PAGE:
The donor itself is an unusual choice. The Triumph Speed Triple is a machine notoriously difficult to modify, and not too pretty in its naked form. But despite its reputation as an ugly duckling, Chris Tweed from Zeema saw it as a perfect donor with a great engine, the roar of a throaty triple, and a reputation for solid handling. He loved the single sided swing arm, the twin spar frame and the "whole stubby bullishness”.Chris started with the concept of the Riva Aquarama runabout boat and the elegant sinuous lines that led it to being known as the “Ferrari of the boat world”. Not an immediate match with the Speed Triple then. Undeterred, Chris decided this was to be "a wooden boat triumph motorcycle thingy". OK. Chris found the unloved donor on eBay, and began in earnest to strip the sorry thing apart. The first task was the seat unit. Wood and varnish were the chosen materials and after several incarnations and four sheets of 8' x 4' birch ply the seat began to take shape. This was the longest solo part of the build, but is it’s defining feature. With the seating position fixed next came the bars and pegs. The riser bars were ditched for clip-ons, the foot pegs swapped for fully adjustable rear-sets and the forks dropped through the yokes by 20mm to set the riding position. Chris felt the wheels should be spoked, so the chunky mags were ditched in favour of modified and machined Borranis, originally designed for the Ducati Monster S4R. The exhaust needed to be discrete and minimal as not to distract from the sleek tail lines, so a low slung 3-into-1 was fabricated. Then the radiator was built and hung, but Chris didn’t want the standard radiator oil cooler combo and as there was a vacant space where the lights used to reside it seemed like logical place to put the oil cooler. The frame, swinging arm, engine covers and brakes were stripped, blasted and powder coated in a bold gloss white, with the tank painted to match. In light of the lack of a fuel gauge, Chris exposed a bare strip at the rear of the tank to allow the rider to see through the opaque plastic illuminated by an internal tank-light, to check the fuel level. The loom was drastically trimmed, rerouted and tucked out of sight. The mini speedo and idiot lights sunk into the top yoke gives the minimum info, and the discreet LED brake light under the seat unit facilitates an MOT pass. The hard lines for the oil cooler were fabricated and the brakes replumbed. Project 3 came together just right with more than a hint of the Riva. A radical departure from the cookie cutter customs, this is a statement debut from Zeema and a joy to admire. After many years in the racing car industry, Project 3 is a venture along untravelled roads for Zeema. Chris is confident he can bring high levels of design, finish and creativity to the scene, and this is hopefully just the first of many creations. Let’s hope each and every one is as bold and genre-busting as this elegant and capable Triple. To get in touch with Chris to discuss future projects, or indeed race car and bike preparation head over to the Zeema website.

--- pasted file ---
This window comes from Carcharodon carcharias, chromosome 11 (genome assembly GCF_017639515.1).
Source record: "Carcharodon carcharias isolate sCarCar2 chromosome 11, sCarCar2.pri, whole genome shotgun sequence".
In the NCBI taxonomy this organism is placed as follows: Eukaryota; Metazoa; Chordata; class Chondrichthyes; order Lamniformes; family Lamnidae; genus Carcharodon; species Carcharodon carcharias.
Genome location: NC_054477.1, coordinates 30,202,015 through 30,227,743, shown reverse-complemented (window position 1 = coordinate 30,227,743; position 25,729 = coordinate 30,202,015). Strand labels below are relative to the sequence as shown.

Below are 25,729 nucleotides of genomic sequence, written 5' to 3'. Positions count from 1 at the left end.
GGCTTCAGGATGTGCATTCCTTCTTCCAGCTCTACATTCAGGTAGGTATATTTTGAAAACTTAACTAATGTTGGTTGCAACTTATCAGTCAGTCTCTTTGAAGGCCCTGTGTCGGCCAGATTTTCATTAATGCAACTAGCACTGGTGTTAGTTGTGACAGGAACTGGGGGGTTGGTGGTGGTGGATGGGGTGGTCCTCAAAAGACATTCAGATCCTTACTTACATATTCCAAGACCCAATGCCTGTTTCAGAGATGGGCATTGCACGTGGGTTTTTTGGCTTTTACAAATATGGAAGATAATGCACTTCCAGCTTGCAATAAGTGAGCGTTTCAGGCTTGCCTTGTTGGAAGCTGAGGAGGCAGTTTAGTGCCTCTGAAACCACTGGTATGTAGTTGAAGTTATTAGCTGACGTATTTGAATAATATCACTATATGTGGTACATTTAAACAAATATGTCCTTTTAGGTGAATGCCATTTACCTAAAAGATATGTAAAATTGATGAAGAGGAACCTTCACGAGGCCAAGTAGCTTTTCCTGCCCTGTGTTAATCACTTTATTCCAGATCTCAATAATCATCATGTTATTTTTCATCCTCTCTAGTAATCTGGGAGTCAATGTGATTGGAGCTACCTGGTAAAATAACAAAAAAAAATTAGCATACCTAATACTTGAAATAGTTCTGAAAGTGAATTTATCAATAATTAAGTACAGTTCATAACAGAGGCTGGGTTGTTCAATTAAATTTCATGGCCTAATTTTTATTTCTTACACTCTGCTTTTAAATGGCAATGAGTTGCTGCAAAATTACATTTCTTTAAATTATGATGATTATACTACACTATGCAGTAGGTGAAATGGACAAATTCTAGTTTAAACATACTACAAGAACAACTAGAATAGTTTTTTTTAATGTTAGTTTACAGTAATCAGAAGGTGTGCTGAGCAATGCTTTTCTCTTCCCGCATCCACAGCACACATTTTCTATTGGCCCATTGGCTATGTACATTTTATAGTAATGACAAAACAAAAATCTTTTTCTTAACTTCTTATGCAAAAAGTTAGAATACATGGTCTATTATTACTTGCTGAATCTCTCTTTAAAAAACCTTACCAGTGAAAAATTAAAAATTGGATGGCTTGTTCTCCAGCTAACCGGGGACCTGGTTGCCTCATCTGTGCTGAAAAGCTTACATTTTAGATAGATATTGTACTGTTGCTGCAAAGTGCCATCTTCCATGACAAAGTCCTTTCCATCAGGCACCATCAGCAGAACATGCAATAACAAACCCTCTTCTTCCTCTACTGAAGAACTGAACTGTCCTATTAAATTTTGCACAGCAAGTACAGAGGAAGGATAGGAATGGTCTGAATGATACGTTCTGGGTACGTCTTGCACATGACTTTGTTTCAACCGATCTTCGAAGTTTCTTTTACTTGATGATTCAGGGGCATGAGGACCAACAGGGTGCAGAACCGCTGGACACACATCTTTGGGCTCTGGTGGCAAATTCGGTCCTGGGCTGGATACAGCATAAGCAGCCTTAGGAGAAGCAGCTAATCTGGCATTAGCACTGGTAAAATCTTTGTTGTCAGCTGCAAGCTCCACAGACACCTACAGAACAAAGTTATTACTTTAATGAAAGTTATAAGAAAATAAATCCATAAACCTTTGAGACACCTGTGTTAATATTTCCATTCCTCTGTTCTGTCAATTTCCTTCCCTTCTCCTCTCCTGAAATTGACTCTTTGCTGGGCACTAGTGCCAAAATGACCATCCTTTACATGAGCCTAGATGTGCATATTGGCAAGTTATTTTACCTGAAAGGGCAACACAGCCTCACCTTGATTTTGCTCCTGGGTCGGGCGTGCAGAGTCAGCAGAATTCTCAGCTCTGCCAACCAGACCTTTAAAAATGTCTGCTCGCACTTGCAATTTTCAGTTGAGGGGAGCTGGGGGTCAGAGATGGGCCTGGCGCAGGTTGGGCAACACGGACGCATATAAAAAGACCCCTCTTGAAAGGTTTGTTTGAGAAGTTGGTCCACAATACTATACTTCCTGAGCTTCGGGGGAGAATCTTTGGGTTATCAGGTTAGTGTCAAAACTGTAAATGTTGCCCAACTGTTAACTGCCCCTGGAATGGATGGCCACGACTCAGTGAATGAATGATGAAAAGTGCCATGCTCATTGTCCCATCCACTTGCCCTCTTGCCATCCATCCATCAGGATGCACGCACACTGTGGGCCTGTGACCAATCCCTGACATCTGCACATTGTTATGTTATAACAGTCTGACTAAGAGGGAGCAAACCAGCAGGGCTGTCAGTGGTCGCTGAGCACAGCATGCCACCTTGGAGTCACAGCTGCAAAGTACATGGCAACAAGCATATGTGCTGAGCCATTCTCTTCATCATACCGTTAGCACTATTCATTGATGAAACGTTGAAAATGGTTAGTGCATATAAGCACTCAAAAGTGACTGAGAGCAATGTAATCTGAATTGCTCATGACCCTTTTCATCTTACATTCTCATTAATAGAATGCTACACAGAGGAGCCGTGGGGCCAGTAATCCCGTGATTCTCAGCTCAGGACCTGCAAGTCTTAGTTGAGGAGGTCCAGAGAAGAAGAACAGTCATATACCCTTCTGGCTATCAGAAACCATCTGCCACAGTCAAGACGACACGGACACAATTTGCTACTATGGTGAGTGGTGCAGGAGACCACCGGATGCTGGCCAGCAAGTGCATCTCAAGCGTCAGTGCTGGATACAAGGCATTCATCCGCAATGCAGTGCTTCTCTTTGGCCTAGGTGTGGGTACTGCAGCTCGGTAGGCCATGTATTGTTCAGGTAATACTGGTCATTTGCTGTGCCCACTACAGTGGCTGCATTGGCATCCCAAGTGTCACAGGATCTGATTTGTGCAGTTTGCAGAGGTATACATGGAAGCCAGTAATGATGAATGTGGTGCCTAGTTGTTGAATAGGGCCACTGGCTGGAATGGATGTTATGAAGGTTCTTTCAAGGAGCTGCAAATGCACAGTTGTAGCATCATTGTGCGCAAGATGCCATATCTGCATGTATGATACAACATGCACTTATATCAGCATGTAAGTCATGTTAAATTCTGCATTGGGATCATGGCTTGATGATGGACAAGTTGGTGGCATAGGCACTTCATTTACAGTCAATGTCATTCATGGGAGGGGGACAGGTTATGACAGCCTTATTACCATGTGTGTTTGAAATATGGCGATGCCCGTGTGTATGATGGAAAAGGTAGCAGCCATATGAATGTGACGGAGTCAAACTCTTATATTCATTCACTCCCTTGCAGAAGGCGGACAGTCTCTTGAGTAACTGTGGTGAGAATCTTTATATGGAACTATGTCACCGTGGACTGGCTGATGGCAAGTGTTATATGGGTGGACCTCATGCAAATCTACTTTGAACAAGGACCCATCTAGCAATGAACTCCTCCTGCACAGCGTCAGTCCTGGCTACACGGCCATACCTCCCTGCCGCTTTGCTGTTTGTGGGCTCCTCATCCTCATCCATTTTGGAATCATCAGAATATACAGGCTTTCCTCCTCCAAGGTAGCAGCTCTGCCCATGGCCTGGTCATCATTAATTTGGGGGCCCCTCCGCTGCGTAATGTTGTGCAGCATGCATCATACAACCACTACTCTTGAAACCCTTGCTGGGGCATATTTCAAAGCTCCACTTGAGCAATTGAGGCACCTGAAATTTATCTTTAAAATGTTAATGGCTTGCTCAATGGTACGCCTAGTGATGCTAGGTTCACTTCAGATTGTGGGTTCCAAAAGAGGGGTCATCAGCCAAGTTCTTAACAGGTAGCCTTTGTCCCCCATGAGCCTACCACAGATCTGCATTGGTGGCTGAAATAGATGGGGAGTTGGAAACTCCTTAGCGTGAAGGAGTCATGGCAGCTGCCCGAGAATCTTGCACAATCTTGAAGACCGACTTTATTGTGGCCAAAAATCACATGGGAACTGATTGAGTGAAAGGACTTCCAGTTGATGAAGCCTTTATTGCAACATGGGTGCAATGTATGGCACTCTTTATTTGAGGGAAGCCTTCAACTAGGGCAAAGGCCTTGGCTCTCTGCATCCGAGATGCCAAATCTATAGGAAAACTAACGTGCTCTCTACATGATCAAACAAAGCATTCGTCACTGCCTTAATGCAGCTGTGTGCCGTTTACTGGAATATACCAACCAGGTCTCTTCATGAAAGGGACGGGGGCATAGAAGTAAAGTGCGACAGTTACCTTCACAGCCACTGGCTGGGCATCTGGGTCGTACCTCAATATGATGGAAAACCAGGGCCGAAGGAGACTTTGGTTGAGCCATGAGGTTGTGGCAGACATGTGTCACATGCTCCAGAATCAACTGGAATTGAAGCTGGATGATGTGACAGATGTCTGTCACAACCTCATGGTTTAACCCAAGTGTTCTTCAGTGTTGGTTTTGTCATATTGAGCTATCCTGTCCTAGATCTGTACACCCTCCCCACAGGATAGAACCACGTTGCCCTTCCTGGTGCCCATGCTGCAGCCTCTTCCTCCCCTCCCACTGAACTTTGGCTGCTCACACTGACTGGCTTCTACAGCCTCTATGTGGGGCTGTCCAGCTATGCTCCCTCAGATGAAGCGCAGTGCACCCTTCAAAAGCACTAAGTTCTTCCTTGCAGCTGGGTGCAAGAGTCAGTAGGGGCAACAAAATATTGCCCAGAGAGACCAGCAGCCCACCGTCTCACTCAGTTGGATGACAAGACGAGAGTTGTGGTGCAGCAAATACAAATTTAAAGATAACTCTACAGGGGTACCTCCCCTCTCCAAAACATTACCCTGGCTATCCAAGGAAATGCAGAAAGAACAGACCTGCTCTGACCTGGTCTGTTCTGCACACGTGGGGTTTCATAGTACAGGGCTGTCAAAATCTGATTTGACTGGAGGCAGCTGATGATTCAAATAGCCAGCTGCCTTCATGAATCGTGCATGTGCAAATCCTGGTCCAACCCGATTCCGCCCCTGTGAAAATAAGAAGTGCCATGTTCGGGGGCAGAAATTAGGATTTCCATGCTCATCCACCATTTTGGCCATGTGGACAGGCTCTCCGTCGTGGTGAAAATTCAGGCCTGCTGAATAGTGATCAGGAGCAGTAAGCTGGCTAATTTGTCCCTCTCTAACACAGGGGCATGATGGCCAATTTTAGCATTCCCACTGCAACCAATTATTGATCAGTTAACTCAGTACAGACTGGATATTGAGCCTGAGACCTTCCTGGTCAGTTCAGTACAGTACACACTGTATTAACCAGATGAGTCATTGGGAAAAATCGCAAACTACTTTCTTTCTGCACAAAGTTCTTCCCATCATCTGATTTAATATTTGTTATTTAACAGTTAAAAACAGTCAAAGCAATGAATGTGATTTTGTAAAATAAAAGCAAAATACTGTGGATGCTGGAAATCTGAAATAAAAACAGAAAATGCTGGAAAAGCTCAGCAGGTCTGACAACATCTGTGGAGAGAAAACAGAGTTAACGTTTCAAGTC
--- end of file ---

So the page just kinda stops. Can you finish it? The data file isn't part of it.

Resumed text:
In a world of increasing conformity, making a bold and individual statement is a difficult task. Even in the seemingly free-thinking custom motorcycle culture there are dominant trends and prevailing aesthetics, and most expressions of individuality are confined to a small variation of detail or nuance. Not so with the first public offering from Zeema Innovations unveiled at Bike Shed London 2015 at Tobacco Dock last month. The Project 3 Triumph Speed Triple is a standout bike that is as brave in its ambition as it is confident in its execution. It certainly left more than a few bearded cynics lost for words and nodding in hard won appreciation.